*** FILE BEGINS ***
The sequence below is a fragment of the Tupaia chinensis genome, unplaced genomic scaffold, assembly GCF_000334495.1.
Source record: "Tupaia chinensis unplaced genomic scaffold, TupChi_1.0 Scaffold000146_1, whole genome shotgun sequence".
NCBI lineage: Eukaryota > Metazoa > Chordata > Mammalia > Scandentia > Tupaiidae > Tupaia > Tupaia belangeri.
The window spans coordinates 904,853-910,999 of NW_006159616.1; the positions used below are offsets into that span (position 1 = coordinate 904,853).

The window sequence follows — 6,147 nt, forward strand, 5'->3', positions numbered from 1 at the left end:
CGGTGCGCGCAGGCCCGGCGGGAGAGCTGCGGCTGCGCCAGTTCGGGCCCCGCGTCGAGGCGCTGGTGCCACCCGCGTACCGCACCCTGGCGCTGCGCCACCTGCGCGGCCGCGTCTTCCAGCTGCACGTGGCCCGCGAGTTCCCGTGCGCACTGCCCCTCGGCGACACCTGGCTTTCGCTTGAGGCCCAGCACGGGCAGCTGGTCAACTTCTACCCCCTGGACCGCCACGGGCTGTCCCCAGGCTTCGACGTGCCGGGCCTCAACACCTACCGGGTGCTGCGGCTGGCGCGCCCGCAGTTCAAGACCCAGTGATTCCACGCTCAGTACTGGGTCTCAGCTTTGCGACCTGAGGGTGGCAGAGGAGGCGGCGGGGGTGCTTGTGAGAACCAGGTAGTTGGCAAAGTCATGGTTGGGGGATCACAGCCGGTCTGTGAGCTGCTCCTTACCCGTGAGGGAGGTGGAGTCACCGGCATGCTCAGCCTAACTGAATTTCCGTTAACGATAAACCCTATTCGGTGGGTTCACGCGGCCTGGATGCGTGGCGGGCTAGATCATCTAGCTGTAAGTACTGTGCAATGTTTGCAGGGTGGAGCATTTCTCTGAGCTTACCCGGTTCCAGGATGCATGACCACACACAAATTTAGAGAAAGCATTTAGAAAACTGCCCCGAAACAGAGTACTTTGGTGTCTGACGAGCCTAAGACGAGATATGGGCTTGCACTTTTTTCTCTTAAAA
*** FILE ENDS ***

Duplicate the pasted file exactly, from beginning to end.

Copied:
The sequence below is a fragment of the Tupaia chinensis genome, unplaced genomic scaffold, assembly GCF_000334495.1.
Source record: "Tupaia chinensis unplaced genomic scaffold, TupChi_1.0 Scaffold000146_1, whole genome shotgun sequence".
NCBI lineage: Eukaryota > Metazoa > Chordata > Mammalia > Scandentia > Tupaiidae > Tupaia > Tupaia belangeri.
The window spans coordinates 904,853-910,999 of NW_006159616.1; the positions used below are offsets into that span (position 1 = coordinate 904,853).

The window sequence follows — 6,147 nt, forward strand, 5'->3', positions numbered from 1 at the left end:
CGGTGCGCGCAGGCCCGGCGGGAGAGCTGCGGCTGCGCCAGTTCGGGCCCCGCGTCGAGGCGCTGGTGCCACCCGCGTACCGCACCCTGGCGCTGCGCCACCTGCGCGGCCGCGTCTTCCAGCTGCACGTGGCCCGCGAGTTCCCGTGCGCACTGCCCCTCGGCGACACCTGGCTTTCGCTTGAGGCCCAGCACGGGCAGCTGGTCAACTTCTACCCCCTGGACCGCCACGGGCTGTCCCCAGGCTTCGACGTGCCGGGCCTCAACACCTACCGGGTGCTGCGGCTGGCGCGCCCGCAGTTCAAGACCCAGTGATTCCACGCTCAGTACTGGGTCTCAGCTTTGCGACCTGAGGGTGGCAGAGGAGGCGGCGGGGGTGCTTGTGAGAACCAGGTAGTTGGCAAAGTCATGGTTGGGGGATCACAGCCGGTCTGTGAGCTGCTCCTTACCCGTGAGGGAGGTGGAGTCACCGGCATGCTCAGCCTAACTGAATTTCCGTTAACGATAAACCCTATTCGGTGGGTTCACGCGGCCTGGATGCGTGGCGGGCTAGATCATCTAGCTGTAAGTACTGTGCAATGTTTGCAGGGTGGAGCATTTCTCTGAGCTTACCCGGTTCCAGGATGCATGACCACACACAAATTTAGAGAAAGCATTTAGAAAACTGCCCCGAAACAGAGTACTTTGGTGTCTGACGAGCCTAAGACGAGATATGGGCTTGCACTTTTTTCTCTTAAAA